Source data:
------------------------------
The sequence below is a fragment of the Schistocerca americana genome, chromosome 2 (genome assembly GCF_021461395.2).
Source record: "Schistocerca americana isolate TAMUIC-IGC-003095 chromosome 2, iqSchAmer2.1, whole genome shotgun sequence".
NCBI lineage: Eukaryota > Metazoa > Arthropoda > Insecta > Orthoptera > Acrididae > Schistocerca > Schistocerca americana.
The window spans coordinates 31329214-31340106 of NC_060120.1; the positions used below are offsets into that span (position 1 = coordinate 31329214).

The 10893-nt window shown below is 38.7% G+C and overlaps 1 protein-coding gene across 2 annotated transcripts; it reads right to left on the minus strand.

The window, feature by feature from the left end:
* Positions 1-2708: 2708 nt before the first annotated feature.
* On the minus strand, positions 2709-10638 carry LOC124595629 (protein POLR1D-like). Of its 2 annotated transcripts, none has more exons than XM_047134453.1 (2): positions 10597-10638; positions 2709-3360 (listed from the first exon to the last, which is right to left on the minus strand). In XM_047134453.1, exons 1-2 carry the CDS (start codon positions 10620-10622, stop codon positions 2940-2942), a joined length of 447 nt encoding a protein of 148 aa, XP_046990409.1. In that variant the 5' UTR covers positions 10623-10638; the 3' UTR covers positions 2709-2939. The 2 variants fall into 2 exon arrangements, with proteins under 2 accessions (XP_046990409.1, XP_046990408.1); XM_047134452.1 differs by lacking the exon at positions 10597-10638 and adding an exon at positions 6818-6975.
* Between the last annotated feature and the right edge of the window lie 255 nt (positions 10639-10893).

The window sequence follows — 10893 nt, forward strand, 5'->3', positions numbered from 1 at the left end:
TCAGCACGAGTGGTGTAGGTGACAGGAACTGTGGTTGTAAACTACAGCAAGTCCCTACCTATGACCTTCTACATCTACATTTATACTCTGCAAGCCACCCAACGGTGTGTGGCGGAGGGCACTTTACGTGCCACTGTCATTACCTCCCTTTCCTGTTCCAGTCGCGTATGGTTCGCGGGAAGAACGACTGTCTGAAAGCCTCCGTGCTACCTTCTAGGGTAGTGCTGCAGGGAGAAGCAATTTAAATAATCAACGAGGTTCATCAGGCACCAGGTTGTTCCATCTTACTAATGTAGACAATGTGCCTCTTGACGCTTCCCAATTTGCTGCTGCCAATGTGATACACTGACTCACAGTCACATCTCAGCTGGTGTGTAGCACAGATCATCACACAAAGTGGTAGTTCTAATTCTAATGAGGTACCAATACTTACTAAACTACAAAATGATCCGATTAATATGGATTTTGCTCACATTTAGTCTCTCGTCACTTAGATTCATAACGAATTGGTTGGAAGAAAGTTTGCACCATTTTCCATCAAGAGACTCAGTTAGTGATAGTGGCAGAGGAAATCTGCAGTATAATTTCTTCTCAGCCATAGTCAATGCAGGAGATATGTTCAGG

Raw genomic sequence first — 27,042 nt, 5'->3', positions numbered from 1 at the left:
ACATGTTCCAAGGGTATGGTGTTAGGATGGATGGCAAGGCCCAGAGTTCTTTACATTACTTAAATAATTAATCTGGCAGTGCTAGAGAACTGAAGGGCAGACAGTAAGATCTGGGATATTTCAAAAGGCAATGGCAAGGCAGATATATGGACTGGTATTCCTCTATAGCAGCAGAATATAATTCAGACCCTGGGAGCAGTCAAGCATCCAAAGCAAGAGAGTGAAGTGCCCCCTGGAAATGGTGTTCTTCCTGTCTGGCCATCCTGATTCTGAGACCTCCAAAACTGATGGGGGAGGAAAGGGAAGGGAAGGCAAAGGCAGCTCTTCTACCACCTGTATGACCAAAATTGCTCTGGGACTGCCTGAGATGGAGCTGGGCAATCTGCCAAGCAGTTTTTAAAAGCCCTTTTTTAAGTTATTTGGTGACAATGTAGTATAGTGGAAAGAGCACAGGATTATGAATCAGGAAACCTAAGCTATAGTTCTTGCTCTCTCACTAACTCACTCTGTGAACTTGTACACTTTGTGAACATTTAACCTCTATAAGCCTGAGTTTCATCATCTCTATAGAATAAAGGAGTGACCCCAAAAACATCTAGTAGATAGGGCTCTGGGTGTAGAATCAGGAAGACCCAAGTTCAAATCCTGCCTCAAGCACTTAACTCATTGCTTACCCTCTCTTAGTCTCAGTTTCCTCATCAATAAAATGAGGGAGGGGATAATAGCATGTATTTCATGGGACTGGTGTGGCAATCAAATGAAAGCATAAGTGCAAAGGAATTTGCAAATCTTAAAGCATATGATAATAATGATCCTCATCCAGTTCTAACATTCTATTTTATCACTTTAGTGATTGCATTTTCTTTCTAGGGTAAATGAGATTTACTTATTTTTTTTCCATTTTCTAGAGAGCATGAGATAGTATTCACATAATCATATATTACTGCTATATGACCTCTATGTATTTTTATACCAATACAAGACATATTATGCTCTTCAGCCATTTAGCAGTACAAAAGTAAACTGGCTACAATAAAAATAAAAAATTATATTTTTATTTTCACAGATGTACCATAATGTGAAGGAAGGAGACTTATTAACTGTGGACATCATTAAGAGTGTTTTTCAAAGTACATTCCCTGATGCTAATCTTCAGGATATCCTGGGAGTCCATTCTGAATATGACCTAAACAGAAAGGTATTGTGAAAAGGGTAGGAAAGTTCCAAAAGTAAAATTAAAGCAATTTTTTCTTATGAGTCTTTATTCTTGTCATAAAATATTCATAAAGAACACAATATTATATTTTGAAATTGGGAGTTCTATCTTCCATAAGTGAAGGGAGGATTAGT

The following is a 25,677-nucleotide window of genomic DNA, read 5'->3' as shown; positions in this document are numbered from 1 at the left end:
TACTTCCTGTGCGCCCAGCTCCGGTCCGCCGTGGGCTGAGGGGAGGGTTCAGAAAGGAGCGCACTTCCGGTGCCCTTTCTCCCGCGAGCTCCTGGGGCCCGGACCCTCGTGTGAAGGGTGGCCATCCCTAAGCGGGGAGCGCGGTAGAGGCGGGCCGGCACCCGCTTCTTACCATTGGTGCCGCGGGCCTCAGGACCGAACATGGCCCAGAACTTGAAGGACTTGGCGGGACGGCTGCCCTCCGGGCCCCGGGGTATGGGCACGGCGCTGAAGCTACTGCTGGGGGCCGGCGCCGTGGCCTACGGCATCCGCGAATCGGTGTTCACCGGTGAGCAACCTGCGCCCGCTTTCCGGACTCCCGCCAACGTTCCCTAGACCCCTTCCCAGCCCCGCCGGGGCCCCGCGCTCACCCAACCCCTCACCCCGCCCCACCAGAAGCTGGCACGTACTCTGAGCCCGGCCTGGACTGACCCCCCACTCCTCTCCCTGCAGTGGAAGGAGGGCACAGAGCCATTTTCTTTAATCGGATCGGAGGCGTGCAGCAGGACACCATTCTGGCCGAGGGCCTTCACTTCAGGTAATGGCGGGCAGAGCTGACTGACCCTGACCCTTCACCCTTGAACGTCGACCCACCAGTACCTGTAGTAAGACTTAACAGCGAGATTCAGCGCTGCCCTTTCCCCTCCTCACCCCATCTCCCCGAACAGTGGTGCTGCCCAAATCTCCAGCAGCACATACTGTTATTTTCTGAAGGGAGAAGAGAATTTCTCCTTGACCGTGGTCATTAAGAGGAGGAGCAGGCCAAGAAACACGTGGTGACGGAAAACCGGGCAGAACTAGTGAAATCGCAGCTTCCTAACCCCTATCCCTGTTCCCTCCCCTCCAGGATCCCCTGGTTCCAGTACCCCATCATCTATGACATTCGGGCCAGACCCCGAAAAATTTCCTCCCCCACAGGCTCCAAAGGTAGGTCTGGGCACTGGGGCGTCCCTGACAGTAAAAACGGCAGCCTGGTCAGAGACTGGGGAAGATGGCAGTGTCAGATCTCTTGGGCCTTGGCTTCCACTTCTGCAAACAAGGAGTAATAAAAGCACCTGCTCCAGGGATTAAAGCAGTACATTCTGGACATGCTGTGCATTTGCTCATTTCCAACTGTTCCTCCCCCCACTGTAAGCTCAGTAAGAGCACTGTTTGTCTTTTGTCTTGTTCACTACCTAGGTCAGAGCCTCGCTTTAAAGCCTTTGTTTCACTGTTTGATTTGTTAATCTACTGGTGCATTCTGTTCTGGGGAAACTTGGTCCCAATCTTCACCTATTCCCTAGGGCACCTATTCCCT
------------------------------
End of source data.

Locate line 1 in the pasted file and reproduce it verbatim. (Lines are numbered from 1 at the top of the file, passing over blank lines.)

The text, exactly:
The sequence below is a fragment of the Schistocerca americana genome, chromosome 2 (genome assembly GCF_021461395.2).